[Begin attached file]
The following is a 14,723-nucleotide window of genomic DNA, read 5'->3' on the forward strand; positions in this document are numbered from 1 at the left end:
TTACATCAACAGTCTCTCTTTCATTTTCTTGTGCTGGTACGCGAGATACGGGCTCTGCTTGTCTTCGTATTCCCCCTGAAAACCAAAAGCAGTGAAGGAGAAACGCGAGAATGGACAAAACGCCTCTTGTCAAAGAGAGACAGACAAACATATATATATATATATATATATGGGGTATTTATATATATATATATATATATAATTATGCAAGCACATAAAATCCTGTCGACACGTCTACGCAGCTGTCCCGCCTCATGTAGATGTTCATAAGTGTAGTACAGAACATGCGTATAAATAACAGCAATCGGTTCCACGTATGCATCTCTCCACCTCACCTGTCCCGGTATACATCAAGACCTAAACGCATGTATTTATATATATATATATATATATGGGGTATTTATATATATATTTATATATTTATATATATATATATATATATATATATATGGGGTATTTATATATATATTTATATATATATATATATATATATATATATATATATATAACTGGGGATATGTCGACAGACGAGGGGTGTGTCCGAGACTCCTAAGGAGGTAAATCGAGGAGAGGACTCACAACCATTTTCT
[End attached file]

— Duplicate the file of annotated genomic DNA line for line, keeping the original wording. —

The following is a 14,723-nucleotide window of genomic DNA, read 5'->3' on the forward strand; positions in this document are numbered from 1 at the left end:
TTACATCAACAGTCTCTCTTTCATTTTCTTGTGCTGGTACGCGAGATACGGGCTCTGCTTGTCTTCGTATTCCCCCTGAAAACCAAAAGCAGTGAAGGAGAAACGCGAGAATGGACAAAACGCCTCTTGTCAAAGAGAGACAGACAAACATATATATATATATATATATATGGGGTATTTATATATATATATATATATATAATTATGCAAGCACATAAAATCCTGTCGACACGTCTACGCAGCTGTCCCGCCTCATGTAGATGTTCATAAGTGTAGTACAGAACATGCGTATAAATAACAGCAATCGGTTCCACGTATGCATCTCTCCACCTCACCTGTCCCGGTATACATCAAGACCTAAACGCATGTATTTATATATATATATATATATATGGGGTATTTATATATATATTTATATATTTATATATATATATATATATATATATATATGGGGTATTTATATATATATTTATATATATATATATATATATATATATATATATATATAACTGGGGATATGTCGACAGACGAGGGGTGTGTCCGAGACTCCTAAGGAGGTAAATCGAGGAGAGGACTCACAACCATTTTCT